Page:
There are two primary ways to structure the sale of a business; an asset sale or a stock sale. Although, many potential business buyers and sellers do not have a good understanding of the differences between a stock and an asset sale, the format of the structure can have significant tax and liability ramifications.
In a stock sale, the buyer buys all or a portion of the outstanding stock of the target business. As a result of the transaction, the buyer receives all of assets, including cash, of the selling company. The buyer also gets all of the liabilities, known and unknown, of the target business. It is the unknown liabilities component of the transaction that is one of the two main reasons that cause buyers and their advisors to refuse to acquire the stock of a small business. Unknown liabilities can include tax liabilities and possible litigation. The other reason that buyers usually avoid stock transactions is that buyers don’t usually receive favorable tax benefits, which can include higher depreciation for a stepped-up basis of assets and amortization of goodwill.
Although there are situations where a stock sale may be desirable, such as the transfer of certain contracts or a lease, the assumption of all liabilities and unfavorable tax considerations usually pushes most transactions toward an asset sale structure.
In an asset sale, which is typically the way most small and midsize transactions are structured, only defined assets are acquired and only defined liabilities are assumed. For example, most businesses are sold cash free/debt free, which means that the selling entity retains the cash and pays off any debt. The assets that are sold would include tangible assets, such as the furniture, equipment, and inventory, as well as intangible assets, including the trade name and goodwill.
One of the desirable attributes of an asset transaction is its flexibility. For example, accounts receivable and/or accounts payable can be included or excluded by definition in the purchase contract.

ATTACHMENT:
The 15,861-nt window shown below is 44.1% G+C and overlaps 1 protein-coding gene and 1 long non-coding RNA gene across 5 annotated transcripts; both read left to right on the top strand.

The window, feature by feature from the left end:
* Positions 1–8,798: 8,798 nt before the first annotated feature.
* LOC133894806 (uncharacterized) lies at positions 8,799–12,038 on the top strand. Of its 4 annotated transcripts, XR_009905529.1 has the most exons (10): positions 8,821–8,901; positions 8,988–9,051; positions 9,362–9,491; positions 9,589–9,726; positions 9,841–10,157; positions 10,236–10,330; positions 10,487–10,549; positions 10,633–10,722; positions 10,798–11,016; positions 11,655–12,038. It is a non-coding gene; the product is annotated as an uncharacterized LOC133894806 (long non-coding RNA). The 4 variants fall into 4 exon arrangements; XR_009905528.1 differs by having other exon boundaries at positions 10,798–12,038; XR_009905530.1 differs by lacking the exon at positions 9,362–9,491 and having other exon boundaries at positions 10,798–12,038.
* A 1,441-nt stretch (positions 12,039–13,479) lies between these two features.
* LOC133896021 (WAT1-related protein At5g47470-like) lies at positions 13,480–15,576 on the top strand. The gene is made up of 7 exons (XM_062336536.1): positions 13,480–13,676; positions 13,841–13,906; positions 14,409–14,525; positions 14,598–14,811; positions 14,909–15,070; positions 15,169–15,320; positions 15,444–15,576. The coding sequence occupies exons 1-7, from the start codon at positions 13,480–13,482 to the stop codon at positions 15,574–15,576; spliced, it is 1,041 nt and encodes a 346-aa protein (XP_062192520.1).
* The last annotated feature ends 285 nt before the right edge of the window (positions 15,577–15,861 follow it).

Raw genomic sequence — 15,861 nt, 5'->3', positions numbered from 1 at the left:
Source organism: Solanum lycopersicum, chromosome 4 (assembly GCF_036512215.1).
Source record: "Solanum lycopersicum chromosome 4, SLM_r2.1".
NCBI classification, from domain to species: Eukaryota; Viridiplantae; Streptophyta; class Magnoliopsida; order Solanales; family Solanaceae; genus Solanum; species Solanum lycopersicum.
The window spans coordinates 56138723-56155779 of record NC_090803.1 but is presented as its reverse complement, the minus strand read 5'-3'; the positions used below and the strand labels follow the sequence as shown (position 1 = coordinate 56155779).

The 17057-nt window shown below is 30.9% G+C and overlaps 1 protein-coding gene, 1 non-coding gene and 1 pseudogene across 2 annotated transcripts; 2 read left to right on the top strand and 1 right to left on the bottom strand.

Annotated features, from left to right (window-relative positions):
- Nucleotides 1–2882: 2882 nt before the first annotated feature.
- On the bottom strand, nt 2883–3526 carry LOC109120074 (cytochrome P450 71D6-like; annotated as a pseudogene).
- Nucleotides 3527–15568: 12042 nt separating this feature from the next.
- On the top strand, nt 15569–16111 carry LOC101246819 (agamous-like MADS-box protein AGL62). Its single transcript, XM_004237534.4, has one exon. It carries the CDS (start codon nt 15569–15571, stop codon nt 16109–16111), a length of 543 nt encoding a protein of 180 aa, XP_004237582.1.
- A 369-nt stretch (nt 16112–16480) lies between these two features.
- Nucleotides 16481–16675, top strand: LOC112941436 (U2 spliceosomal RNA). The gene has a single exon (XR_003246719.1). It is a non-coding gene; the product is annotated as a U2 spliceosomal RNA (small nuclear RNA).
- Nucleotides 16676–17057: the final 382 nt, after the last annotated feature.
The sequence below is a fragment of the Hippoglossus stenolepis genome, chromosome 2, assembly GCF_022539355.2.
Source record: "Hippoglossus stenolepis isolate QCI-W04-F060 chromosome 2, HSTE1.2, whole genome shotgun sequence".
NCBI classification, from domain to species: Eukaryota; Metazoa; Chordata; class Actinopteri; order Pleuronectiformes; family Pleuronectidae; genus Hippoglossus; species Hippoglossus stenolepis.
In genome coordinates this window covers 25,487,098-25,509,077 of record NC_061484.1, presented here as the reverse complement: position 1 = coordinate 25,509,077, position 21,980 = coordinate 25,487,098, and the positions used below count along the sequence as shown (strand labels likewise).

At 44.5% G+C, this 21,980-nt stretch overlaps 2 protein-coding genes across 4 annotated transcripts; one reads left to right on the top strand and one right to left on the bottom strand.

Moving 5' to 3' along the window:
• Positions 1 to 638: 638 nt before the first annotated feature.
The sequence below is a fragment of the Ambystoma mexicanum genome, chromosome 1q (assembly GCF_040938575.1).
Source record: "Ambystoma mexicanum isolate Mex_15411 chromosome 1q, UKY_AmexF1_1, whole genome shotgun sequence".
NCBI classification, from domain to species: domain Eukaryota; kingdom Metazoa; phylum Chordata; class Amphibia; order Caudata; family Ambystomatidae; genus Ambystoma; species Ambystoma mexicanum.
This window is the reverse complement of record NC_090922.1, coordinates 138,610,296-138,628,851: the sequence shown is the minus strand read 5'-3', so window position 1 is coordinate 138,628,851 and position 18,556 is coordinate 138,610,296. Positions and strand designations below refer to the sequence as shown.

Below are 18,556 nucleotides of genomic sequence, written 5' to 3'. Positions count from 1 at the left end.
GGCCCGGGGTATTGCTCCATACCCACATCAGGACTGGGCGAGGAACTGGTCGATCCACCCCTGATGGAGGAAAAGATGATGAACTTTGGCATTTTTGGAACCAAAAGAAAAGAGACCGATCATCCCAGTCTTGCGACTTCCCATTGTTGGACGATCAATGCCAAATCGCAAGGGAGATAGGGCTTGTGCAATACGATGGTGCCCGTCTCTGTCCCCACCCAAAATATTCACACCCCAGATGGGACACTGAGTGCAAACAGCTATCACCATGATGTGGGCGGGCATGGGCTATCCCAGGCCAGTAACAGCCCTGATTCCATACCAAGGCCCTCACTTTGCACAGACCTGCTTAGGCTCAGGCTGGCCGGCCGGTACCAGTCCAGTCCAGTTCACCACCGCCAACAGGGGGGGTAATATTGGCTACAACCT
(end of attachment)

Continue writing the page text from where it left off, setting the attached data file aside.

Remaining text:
The other attractive attribute of an asset sale is the favorable tax benefits to the buyer. Although sometimes the tax consequences to the seller can be more onerous in an asset sale, most sellers are structured as sole proprietorships, Sub Chapter S Corporations, or LLCs and the tax “pass through” nature of the entities is manageable from a tax standpoint.
That tax situation can change drastically for a C Corporation or a C Corporation that recently converted to an S Corporation. The tax consequences are different because the C Corporation is a separate taxable entity that pays tax on the gain in an asset transaction and the individual shareholders pay a second tax when the funds are distributed to them. The good news is that there are strategies that can be used to mitigate these double taxes.
The consequences and complexities of its transaction structure can be significant to most sellers and buyers, which is why it is beneficial to get us involved early on in the process to work with the seller’s attorneys and tax advisors to properly structure a potential transaction.
(originally published in the February 2014 eNewsletter)